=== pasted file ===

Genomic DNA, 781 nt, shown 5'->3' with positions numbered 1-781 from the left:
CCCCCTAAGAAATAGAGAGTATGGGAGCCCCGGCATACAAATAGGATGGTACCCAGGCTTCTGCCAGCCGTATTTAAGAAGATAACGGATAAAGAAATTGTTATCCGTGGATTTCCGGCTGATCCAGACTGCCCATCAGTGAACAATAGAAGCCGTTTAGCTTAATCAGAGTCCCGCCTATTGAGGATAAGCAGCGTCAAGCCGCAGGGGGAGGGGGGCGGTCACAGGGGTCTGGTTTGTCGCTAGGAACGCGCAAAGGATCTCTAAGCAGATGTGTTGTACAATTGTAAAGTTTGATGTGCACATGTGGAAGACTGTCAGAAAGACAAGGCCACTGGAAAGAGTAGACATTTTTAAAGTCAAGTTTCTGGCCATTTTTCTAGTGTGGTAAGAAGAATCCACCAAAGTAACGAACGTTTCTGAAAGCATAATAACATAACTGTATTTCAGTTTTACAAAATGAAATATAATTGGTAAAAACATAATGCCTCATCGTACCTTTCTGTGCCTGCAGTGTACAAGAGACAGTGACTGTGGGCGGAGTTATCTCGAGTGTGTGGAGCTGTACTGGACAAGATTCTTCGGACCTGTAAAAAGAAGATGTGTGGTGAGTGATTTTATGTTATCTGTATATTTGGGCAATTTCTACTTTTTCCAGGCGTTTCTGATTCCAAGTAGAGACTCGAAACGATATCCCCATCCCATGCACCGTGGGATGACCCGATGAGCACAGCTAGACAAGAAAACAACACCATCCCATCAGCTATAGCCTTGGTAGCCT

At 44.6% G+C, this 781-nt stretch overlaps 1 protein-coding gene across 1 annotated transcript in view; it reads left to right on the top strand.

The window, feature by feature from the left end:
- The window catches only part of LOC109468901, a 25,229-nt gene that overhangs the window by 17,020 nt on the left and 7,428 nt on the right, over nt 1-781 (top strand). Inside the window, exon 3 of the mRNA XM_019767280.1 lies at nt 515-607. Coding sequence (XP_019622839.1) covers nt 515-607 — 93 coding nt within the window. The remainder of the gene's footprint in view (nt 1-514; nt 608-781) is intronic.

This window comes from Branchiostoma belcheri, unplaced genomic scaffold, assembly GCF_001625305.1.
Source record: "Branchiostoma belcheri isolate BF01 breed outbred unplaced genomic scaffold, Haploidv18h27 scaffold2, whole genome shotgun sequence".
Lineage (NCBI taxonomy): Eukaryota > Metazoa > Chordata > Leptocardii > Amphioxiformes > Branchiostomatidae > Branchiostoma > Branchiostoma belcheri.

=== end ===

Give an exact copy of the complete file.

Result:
Genomic DNA, 781 nt, shown 5'->3' with positions numbered 1-781 from the left:
CCCCCTAAGAAATAGAGAGTATGGGAGCCCCGGCATACAAATAGGATGGTACCCAGGCTTCTGCCAGCCGTATTTAAGAAGATAACGGATAAAGAAATTGTTATCCGTGGATTTCCGGCTGATCCAGACTGCCCATCAGTGAACAATAGAAGCCGTTTAGCTTAATCAGAGTCCCGCCTATTGAGGATAAGCAGCGTCAAGCCGCAGGGGGAGGGGGGCGGTCACAGGGGTCTGGTTTGTCGCTAGGAACGCGCAAAGGATCTCTAAGCAGATGTGTTGTACAATTGTAAAGTTTGATGTGCACATGTGGAAGACTGTCAGAAAGACAAGGCCACTGGAAAGAGTAGACATTTTTAAAGTCAAGTTTCTGGCCATTTTTCTAGTGTGGTAAGAAGAATCCACCAAAGTAACGAACGTTTCTGAAAGCATAATAACATAACTGTATTTCAGTTTTACAAAATGAAATATAATTGGTAAAAACATAATGCCTCATCGTACCTTTCTGTGCCTGCAGTGTACAAGAGACAGTGACTGTGGGCGGAGTTATCTCGAGTGTGTGGAGCTGTACTGGACAAGATTCTTCGGACCTGTAAAAAGAAGATGTGTGGTGAGTGATTTTATGTTATCTGTATATTTGGGCAATTTCTACTTTTTCCAGGCGTTTCTGATTCCAAGTAGAGACTCGAAACGATATCCCCATCCCATGCACCGTGGGATGACCCGATGAGCACAGCTAGACAAGAAAACAACACCATCCCATCAGCTATAGCCTTGGTAGCCT

At 44.6% G+C, this 781-nt stretch overlaps 1 protein-coding gene across 1 annotated transcript in view; it reads left to right on the top strand.

The window, feature by feature from the left end:
- The window catches only part of LOC109468901, a 25,229-nt gene that overhangs the window by 17,020 nt on the left and 7,428 nt on the right, over nt 1-781 (top strand). Inside the window, exon 3 of the mRNA XM_019767280.1 lies at nt 515-607. Coding sequence (XP_019622839.1) covers nt 515-607 — 93 coding nt within the window. The remainder of the gene's footprint in view (nt 1-514; nt 608-781) is intronic.

This window comes from Branchiostoma belcheri, unplaced genomic scaffold, assembly GCF_001625305.1.
Source record: "Branchiostoma belcheri isolate BF01 breed outbred unplaced genomic scaffold, Haploidv18h27 scaffold2, whole genome shotgun sequence".
Lineage (NCBI taxonomy): Eukaryota > Metazoa > Chordata > Leptocardii > Amphioxiformes > Branchiostomatidae > Branchiostoma > Branchiostoma belcheri.